No Kill defines a movement and a life-affirming philosophy. It is a practice where the true definition of euthanasia – an act of mercy – is reserved only for cats and dogs that are too sick/injured to be treated or too aggressive to be suitably rehomed. It is a term which describes a 21st century approach to animal sheltering, employing best practices, business models, collaboration and partnerships.  It is a sheltering approached which is supported by 71% of Americans.

No Kill is NOT more expensive.  It is cost-effective and fiscally responsible. See the Dollars & Sense explanation.

No Kill 101 provides a full description of what no kill is along with the 11 No Kill Equation programs.

The No-Kill Equation

Ponyo (Kroon Grant Recipient)

How to save at least 90 percent:

1.    High-Volume, Low-Cost Spay/Neuter

This will quickly lead to fewer animals entering the shelter system, allowing more resources to be allocated toward saving lives.

2.   Shelter/Rescue Group Collaboration

An adoption or transfer to a rescue group frees up limited cage space, reduces expenses for feeding, cleaning, medical treatment, and killing, and improves a community’s rate of lifesaving.

3.    Foster Care

Using volunteers for foster care is a low- or no-cost way of increasing a shelter’s capacity, improving public relations, rehabilitating sick, injured, or behaviorally challenged animals, and saving lives.

4.    Comprehensive Adoption Programs

Adoption programs responsive to community needs, such as accessible hours, off-site adoptions, adoption incentives, and effective marketing, can replace killing with adoptions.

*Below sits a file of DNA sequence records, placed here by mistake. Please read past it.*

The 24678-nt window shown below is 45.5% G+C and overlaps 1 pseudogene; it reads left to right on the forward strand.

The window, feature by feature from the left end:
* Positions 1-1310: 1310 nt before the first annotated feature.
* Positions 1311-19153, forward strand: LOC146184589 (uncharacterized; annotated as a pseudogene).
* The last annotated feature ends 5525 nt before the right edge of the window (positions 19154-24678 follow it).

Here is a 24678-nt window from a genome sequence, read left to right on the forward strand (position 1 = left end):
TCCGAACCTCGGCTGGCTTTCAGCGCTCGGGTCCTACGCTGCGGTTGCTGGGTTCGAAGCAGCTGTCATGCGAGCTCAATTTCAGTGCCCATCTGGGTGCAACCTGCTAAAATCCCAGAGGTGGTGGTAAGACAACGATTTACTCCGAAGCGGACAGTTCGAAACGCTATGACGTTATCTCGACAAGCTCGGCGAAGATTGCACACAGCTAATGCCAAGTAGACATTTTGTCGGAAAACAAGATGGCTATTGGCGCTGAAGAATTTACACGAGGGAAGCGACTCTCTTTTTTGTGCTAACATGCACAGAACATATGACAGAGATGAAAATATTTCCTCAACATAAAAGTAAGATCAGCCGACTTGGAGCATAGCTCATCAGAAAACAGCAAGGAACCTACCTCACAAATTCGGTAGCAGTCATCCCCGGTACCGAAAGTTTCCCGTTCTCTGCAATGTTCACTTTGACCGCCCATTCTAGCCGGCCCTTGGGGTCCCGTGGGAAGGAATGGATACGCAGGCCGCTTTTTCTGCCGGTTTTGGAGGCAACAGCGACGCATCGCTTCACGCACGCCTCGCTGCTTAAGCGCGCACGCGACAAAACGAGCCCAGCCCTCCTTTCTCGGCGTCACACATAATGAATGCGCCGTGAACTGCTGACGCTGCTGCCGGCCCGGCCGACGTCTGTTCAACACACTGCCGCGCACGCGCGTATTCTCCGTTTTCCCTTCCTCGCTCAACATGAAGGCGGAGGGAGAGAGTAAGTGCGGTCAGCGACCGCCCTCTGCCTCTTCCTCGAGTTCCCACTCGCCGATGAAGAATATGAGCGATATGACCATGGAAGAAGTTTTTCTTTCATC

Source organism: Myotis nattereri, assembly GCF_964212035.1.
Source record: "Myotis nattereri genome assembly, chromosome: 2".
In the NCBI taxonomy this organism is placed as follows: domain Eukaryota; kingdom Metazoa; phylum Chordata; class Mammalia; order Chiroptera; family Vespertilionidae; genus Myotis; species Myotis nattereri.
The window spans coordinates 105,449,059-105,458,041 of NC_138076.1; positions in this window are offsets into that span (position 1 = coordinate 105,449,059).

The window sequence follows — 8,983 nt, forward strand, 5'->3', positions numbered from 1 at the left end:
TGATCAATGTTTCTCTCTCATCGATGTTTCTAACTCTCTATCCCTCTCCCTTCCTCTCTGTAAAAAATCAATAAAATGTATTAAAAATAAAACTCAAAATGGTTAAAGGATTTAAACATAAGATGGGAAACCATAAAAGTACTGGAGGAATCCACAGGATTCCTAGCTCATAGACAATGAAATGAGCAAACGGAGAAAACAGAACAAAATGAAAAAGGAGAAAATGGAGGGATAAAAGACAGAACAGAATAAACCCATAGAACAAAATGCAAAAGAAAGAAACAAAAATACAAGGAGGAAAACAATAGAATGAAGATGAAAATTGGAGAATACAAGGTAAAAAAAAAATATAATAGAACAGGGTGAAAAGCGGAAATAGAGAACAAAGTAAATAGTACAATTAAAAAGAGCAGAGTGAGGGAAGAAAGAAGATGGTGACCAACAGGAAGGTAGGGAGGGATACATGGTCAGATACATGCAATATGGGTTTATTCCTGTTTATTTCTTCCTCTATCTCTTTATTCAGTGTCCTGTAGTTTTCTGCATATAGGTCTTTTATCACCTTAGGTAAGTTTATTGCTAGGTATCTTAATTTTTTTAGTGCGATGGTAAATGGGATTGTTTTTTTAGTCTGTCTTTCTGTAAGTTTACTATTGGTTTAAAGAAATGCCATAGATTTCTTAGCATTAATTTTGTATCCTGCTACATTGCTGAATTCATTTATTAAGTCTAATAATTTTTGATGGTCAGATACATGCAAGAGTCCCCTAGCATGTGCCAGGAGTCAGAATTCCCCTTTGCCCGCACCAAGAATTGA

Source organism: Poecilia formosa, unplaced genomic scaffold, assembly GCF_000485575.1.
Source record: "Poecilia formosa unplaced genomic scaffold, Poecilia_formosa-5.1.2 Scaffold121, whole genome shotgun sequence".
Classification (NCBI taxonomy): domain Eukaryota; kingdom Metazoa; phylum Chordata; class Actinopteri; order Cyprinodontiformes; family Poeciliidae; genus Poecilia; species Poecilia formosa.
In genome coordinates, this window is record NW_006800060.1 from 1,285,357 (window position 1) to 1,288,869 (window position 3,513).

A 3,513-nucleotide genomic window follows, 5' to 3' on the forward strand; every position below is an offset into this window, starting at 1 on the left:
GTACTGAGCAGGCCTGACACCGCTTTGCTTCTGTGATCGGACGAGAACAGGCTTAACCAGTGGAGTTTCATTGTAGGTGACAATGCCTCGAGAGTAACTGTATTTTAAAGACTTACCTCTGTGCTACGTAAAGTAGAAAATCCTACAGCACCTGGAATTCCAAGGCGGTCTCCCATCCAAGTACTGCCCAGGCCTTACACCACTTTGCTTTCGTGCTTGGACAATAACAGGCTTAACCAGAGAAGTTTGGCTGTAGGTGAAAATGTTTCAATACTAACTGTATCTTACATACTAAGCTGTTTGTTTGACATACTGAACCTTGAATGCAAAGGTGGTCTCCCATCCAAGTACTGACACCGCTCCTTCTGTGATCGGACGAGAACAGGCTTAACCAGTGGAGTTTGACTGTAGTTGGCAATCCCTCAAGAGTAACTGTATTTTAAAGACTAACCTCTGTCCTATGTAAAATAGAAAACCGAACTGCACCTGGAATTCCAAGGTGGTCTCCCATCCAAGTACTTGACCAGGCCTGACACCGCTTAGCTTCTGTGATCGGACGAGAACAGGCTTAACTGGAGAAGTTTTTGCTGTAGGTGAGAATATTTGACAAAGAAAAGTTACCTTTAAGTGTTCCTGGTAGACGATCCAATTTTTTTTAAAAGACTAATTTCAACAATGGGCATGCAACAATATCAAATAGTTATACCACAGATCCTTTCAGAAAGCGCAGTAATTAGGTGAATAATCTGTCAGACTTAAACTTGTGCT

5.    Pet Retention

Saving animals requires shelters to develop innovative strategies, such as counseling and resource referrals, for keeping people and their companion animals together.  Preventing owner surrenders reduces the number of animals that a shelter must re-home.

6.    Community Cat/Dog Sterilization 

Maverick (Kroon Grant Recipient)

Formerly called “Feral Cat TNR”,  Trap, Neuter, Return programs are an effective and humane method of reducing the number of free-roaming cats,  allowing shelters to focus resources on dogs and cats who can be re-homed, thereby reducing death rates.

7.    Medical and Behavior Programs

A shelter must implement comprehensive vaccination, handling, cleaning, socialization, and care policies for healthy animals, as well as rehabilitative efforts for those who come in sick, injured, unweaned, or traumatized.

8.    Public Relations/Community Involvement

Increasing adoptions, maximizing donations, recruiting volunteers, and partnering with community organizations are all dependent on a shelter’s consistent public relations and marketing, which are the foundation of a shelter’s activities and success.

9.     Volunteers

In most shelters, there are never enough staff or enough funds to hire more staff.  That is where volunteers come in, making the difference between success and failure and, for the animals, life and death.

10.  Proactive Redemptions

Also known as Return to Owner, this is one of the most overlooked ways to reduce killing in animal shelters. Proactive programs to reunite lost pets with their owners reduce the number of animals that must be cared for or placed in adoptive homes.

11.  Effective, Compassionate Leadership

A hard-working, compassionate leader who is committed to implementing the other 10 programs is key to the success of No Kill.